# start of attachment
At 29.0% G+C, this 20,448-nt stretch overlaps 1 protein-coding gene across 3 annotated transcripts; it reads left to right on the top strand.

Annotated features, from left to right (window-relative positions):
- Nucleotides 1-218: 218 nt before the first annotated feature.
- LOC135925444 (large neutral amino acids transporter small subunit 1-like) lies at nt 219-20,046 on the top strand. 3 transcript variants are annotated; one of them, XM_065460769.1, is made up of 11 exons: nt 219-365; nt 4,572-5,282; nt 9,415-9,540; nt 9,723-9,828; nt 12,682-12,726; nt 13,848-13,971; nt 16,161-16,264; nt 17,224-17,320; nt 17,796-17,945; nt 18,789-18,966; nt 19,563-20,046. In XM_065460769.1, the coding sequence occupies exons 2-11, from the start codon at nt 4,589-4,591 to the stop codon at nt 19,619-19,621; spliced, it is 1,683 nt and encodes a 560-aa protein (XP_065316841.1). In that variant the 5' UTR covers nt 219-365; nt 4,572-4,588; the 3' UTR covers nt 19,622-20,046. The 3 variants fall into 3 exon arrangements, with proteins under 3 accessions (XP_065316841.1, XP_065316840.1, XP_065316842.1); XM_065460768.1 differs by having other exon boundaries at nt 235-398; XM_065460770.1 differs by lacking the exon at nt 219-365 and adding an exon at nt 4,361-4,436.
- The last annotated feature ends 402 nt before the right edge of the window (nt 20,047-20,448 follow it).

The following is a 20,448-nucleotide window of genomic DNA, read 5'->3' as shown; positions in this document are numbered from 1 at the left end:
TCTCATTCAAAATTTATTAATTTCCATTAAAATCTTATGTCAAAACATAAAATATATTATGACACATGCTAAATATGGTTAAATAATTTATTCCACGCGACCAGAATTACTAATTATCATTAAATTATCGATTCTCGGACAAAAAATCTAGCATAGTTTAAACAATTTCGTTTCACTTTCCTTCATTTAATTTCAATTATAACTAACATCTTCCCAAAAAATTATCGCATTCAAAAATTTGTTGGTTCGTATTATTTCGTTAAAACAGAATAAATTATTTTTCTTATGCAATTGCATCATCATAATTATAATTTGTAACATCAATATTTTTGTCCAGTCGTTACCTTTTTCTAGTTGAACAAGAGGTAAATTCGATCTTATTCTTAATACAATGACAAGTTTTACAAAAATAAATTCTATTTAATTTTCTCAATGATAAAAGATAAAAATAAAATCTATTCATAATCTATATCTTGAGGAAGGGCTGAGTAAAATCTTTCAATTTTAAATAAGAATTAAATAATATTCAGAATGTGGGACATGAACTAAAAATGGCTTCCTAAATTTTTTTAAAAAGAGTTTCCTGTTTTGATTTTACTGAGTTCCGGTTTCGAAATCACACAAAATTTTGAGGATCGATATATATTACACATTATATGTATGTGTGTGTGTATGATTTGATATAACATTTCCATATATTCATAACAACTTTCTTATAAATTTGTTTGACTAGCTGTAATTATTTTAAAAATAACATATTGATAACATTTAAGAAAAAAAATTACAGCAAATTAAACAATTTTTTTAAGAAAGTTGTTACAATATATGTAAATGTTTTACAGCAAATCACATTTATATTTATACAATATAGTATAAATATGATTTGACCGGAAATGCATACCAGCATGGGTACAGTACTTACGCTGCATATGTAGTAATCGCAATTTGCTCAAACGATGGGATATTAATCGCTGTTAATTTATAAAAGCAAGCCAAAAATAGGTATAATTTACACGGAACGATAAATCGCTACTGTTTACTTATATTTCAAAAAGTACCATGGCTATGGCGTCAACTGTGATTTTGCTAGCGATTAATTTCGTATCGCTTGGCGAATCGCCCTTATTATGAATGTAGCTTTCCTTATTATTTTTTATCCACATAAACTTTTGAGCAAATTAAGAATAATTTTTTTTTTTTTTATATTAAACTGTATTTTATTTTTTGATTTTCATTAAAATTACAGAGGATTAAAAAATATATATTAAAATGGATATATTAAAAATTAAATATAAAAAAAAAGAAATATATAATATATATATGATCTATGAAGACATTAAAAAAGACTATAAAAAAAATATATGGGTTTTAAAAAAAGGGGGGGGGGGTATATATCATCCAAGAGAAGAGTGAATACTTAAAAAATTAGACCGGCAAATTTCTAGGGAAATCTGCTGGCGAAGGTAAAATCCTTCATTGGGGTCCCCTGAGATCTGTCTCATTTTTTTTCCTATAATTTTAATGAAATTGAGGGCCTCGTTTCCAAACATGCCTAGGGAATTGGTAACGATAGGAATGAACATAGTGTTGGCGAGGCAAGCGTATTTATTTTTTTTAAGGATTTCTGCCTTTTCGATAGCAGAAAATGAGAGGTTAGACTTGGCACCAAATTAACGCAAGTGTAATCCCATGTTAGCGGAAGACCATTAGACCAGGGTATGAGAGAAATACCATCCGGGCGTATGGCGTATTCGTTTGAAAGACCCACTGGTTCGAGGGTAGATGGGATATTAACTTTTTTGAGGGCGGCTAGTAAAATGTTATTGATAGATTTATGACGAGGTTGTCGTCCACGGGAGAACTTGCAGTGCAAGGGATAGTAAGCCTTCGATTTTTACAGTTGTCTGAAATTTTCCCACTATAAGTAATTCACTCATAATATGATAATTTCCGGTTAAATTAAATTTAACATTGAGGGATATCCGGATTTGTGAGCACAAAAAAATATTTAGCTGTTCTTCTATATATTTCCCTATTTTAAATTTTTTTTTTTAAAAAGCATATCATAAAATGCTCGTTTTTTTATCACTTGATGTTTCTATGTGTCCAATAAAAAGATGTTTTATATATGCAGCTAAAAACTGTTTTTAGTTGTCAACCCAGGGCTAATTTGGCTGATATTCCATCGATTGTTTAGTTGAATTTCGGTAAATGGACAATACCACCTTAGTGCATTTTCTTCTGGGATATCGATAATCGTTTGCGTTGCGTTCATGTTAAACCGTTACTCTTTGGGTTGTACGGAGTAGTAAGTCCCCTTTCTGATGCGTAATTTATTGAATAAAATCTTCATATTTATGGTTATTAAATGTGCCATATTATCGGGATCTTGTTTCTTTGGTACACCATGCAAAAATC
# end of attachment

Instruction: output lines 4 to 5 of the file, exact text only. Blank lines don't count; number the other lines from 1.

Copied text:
- LOC135925444 (large neutral amino acids transporter small subunit 1-like) lies at nt 219-20,046 on the top strand. 3 transcript variants are annotated; one of them, XM_065460769.1, is made up of 11 exons: nt 219-365; nt 4,572-5,282; nt 9,415-9,540; nt 9,723-9,828; nt 12,682-12,726; nt 13,848-13,971; nt 16,161-16,264; nt 17,224-17,320; nt 17,796-17,945; nt 18,789-18,966; nt 19,563-20,046. In XM_065460769.1, the coding sequence occupies exons 2-11, from the start codon at nt 4,589-4,591 to the stop codon at nt 19,619-19,621; spliced, it is 1,683 nt and encodes a 560-aa protein (XP_065316841.1). In that variant the 5' UTR covers nt 219-365; nt 4,572-4,588; the 3' UTR covers nt 19,622-20,046. The 3 variants fall into 3 exon arrangements, with proteins under 3 accessions (XP_065316841.1, XP_065316840.1, XP_065316842.1); XM_065460768.1 differs by having other exon boundaries at nt 235-398; XM_065460770.1 differs by lacking the exon at nt 219-365 and adding an exon at nt 4,361-4,436.
- The last annotated feature ends 402 nt before the right edge of the window (nt 20,047-20,448 follow it).